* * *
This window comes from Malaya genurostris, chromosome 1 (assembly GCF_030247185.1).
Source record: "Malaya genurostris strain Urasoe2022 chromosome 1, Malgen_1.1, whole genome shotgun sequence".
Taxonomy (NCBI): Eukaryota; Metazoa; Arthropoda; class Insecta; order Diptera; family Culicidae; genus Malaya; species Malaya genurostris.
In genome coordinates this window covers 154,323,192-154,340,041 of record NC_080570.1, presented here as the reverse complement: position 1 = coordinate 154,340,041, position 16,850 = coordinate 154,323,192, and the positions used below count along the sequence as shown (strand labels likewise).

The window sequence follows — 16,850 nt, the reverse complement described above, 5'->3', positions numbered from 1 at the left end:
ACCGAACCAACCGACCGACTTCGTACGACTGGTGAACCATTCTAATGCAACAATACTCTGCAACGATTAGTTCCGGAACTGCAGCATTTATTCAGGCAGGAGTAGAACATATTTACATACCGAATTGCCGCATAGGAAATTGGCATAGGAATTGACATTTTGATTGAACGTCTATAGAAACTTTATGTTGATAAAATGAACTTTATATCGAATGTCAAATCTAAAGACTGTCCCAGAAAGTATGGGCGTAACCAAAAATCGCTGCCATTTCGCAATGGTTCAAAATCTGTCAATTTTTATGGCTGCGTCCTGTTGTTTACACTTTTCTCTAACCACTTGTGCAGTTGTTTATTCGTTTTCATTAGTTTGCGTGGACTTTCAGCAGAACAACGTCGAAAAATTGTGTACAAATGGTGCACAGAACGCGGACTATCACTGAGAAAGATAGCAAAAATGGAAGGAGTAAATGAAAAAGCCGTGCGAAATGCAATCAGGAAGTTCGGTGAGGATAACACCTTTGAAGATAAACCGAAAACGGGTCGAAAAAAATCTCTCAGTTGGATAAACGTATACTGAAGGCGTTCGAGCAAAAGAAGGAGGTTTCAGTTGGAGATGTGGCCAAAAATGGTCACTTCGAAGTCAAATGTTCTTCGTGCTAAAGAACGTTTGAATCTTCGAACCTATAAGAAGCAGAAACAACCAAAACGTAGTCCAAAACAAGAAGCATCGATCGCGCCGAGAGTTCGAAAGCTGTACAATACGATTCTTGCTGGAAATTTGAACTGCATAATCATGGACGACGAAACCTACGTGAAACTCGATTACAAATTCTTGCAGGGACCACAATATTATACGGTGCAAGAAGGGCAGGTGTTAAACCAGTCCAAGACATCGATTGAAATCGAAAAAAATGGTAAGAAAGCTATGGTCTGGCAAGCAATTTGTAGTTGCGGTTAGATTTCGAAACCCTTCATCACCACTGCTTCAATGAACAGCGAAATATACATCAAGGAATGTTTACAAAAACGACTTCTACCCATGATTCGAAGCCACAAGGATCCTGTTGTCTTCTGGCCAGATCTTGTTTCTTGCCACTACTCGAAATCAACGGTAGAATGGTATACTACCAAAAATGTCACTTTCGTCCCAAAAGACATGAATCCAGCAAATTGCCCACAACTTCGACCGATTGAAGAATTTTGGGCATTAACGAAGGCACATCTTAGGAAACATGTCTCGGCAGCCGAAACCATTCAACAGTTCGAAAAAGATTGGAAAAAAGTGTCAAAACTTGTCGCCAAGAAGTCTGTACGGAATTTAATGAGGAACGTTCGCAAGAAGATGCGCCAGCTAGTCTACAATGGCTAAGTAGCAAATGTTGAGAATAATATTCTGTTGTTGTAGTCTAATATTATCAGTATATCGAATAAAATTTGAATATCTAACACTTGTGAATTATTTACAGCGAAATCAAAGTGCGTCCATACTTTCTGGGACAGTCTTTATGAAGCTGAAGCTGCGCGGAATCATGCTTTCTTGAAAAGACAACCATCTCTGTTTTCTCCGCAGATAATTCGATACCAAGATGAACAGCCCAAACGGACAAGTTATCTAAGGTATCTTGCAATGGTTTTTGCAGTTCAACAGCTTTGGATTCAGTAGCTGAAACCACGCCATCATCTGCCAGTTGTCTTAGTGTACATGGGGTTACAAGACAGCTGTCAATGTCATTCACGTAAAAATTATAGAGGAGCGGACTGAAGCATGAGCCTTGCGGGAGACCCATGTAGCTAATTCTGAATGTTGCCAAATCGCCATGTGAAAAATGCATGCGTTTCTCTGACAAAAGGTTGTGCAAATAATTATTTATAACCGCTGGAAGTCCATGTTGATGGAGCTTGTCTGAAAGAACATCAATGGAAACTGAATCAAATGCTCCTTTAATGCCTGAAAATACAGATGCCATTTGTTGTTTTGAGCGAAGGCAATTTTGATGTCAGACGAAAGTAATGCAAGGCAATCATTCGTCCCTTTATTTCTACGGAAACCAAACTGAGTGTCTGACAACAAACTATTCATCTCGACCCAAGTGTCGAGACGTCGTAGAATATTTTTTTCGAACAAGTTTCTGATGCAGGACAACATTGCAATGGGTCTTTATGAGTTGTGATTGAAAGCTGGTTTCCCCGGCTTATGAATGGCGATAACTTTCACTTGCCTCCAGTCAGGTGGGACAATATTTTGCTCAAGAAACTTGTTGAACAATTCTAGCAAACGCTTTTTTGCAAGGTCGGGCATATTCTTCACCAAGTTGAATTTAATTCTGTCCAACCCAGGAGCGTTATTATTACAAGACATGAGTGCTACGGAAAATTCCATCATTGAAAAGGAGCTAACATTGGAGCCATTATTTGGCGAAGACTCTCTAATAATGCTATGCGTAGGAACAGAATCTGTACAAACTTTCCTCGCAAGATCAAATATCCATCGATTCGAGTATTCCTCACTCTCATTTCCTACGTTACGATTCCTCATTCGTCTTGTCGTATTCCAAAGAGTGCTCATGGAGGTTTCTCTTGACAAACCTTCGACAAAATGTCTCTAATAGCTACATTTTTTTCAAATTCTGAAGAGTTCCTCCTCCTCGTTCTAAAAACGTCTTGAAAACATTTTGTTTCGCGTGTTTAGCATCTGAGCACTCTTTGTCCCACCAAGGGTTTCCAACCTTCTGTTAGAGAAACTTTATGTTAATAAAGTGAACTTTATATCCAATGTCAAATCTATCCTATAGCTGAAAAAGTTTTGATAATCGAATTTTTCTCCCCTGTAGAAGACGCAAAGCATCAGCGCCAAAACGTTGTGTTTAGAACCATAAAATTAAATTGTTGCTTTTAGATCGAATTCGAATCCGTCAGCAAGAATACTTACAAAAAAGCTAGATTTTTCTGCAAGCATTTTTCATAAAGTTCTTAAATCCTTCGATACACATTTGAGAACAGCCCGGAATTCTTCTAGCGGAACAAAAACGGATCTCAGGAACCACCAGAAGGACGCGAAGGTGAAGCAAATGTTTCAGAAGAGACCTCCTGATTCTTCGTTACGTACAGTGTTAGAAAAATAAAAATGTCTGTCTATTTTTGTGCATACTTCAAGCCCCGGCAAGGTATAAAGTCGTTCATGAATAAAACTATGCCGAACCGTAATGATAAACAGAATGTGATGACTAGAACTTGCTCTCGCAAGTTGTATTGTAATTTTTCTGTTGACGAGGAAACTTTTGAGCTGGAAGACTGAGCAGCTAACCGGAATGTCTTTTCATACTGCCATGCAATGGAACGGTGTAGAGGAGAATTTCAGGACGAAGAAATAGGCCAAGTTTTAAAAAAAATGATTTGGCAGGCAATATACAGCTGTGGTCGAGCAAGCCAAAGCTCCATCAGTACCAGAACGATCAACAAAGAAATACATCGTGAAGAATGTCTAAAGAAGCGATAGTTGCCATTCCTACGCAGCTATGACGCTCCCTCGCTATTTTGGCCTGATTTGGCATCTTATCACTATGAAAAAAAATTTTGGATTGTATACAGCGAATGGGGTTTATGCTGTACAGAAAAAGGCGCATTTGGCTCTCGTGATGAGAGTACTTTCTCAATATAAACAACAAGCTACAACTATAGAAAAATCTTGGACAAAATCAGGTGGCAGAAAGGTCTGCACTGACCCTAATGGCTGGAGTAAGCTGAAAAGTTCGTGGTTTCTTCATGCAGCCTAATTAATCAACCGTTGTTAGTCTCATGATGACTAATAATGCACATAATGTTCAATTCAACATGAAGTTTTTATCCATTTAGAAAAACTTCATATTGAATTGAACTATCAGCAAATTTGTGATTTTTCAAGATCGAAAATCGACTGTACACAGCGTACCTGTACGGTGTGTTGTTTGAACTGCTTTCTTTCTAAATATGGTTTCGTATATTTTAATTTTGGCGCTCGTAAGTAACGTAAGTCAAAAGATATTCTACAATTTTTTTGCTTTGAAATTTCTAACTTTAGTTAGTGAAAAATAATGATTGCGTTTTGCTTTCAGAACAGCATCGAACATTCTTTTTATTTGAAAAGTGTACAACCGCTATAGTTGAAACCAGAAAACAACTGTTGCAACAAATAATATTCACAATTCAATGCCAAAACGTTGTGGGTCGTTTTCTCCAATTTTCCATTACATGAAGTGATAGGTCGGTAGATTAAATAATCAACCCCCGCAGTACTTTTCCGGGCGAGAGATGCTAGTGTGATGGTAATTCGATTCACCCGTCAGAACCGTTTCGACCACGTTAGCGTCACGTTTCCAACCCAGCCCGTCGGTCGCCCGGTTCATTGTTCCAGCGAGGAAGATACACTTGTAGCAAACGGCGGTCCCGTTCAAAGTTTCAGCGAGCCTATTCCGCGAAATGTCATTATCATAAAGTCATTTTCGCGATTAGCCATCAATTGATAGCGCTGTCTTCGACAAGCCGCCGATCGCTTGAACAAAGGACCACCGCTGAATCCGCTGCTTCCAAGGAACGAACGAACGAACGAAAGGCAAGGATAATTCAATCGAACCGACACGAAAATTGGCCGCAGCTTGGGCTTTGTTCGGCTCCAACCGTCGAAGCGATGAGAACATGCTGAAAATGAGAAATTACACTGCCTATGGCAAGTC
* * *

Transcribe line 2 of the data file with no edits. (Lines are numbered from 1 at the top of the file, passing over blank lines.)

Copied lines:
Source record: "Malaya genurostris strain Urasoe2022 chromosome 1, Malgen_1.1, whole genome shotgun sequence".